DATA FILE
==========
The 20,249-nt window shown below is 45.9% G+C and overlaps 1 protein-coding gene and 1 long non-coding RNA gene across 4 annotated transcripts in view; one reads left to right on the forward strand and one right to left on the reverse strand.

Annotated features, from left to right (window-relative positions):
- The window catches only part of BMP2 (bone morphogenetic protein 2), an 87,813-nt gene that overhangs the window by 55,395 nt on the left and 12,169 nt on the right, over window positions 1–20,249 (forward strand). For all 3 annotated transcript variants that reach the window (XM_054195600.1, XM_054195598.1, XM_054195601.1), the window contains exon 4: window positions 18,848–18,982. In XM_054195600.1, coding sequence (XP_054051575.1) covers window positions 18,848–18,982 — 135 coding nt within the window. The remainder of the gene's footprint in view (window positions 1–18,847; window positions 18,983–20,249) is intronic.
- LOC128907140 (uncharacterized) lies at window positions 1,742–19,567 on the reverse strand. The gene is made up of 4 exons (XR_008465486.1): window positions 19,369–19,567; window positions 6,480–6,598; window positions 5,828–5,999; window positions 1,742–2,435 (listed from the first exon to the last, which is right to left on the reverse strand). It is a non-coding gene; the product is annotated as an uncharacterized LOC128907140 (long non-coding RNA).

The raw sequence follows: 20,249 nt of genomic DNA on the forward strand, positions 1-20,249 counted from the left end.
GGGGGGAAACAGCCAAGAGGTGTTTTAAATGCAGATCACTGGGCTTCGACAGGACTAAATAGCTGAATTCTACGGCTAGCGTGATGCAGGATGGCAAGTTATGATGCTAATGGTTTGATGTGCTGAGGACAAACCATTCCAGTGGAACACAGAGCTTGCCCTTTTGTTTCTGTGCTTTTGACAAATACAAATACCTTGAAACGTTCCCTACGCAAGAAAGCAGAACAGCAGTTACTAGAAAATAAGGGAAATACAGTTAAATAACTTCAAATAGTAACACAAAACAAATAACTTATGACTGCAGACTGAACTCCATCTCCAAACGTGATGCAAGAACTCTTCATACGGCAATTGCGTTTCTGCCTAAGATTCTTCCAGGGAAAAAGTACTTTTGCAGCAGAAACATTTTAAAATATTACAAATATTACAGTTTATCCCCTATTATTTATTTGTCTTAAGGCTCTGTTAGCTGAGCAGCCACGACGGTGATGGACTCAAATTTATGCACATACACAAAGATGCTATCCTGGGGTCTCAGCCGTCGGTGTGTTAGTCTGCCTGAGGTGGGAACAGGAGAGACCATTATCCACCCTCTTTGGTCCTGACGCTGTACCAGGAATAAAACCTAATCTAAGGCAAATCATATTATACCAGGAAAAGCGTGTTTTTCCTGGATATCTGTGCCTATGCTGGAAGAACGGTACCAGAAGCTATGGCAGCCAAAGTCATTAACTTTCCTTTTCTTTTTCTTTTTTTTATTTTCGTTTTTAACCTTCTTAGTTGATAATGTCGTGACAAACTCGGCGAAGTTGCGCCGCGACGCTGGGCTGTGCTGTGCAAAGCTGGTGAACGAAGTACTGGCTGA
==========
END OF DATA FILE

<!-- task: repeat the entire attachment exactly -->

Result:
The 20,249-nt window shown below is 45.9% G+C and overlaps 1 protein-coding gene and 1 long non-coding RNA gene across 4 annotated transcripts in view; one reads left to right on the forward strand and one right to left on the reverse strand.

Annotated features, from left to right (window-relative positions):
- The window catches only part of BMP2 (bone morphogenetic protein 2), an 87,813-nt gene that overhangs the window by 55,395 nt on the left and 12,169 nt on the right, over window positions 1–20,249 (forward strand). For all 3 annotated transcript variants that reach the window (XM_054195600.1, XM_054195598.1, XM_054195601.1), the window contains exon 4: window positions 18,848–18,982. In XM_054195600.1, coding sequence (XP_054051575.1) covers window positions 18,848–18,982 — 135 coding nt within the window. The remainder of the gene's footprint in view (window positions 1–18,847; window positions 18,983–20,249) is intronic.
- LOC128907140 (uncharacterized) lies at window positions 1,742–19,567 on the reverse strand. The gene is made up of 4 exons (XR_008465486.1): window positions 19,369–19,567; window positions 6,480–6,598; window positions 5,828–5,999; window positions 1,742–2,435 (listed from the first exon to the last, which is right to left on the reverse strand). It is a non-coding gene; the product is annotated as an uncharacterized LOC128907140 (long non-coding RNA).

The raw sequence follows: 20,249 nt of genomic DNA on the forward strand, positions 1-20,249 counted from the left end.
GGGGGGAAACAGCCAAGAGGTGTTTTAAATGCAGATCACTGGGCTTCGACAGGACTAAATAGCTGAATTCTACGGCTAGCGTGATGCAGGATGGCAAGTTATGATGCTAATGGTTTGATGTGCTGAGGACAAACCATTCCAGTGGAACACAGAGCTTGCCCTTTTGTTTCTGTGCTTTTGACAAATACAAATACCTTGAAACGTTCCCTACGCAAGAAAGCAGAACAGCAGTTACTAGAAAATAAGGGAAATACAGTTAAATAACTTCAAATAGTAACACAAAACAAATAACTTATGACTGCAGACTGAACTCCATCTCCAAACGTGATGCAAGAACTCTTCATACGGCAATTGCGTTTCTGCCTAAGATTCTTCCAGGGAAAAAGTACTTTTGCAGCAGAAACATTTTAAAATATTACAAATATTACAGTTTATCCCCTATTATTTATTTGTCTTAAGGCTCTGTTAGCTGAGCAGCCACGACGGTGATGGACTCAAATTTATGCACATACACAAAGATGCTATCCTGGGGTCTCAGCCGTCGGTGTGTTAGTCTGCCTGAGGTGGGAACAGGAGAGACCATTATCCACCCTCTTTGGTCCTGACGCTGTACCAGGAATAAAACCTAATCTAAGGCAAATCATATTATACCAGGAAAAGCGTGTTTTTCCTGGATATCTGTGCCTATGCTGGAAGAACGGTACCAGAAGCTATGGCAGCCAAAGTCATTAACTTTCCTTTTCTTTTTCTTTTTTTTATTTTCGTTTTTAACCTTCTTAGTTGATAATGTCGTGACAAACTCGGCGAAGTTGCGCCGCGACGCTGGGCTGTGCTGTGCAAAGCTGGTGAACGAAGTACTGGCTGA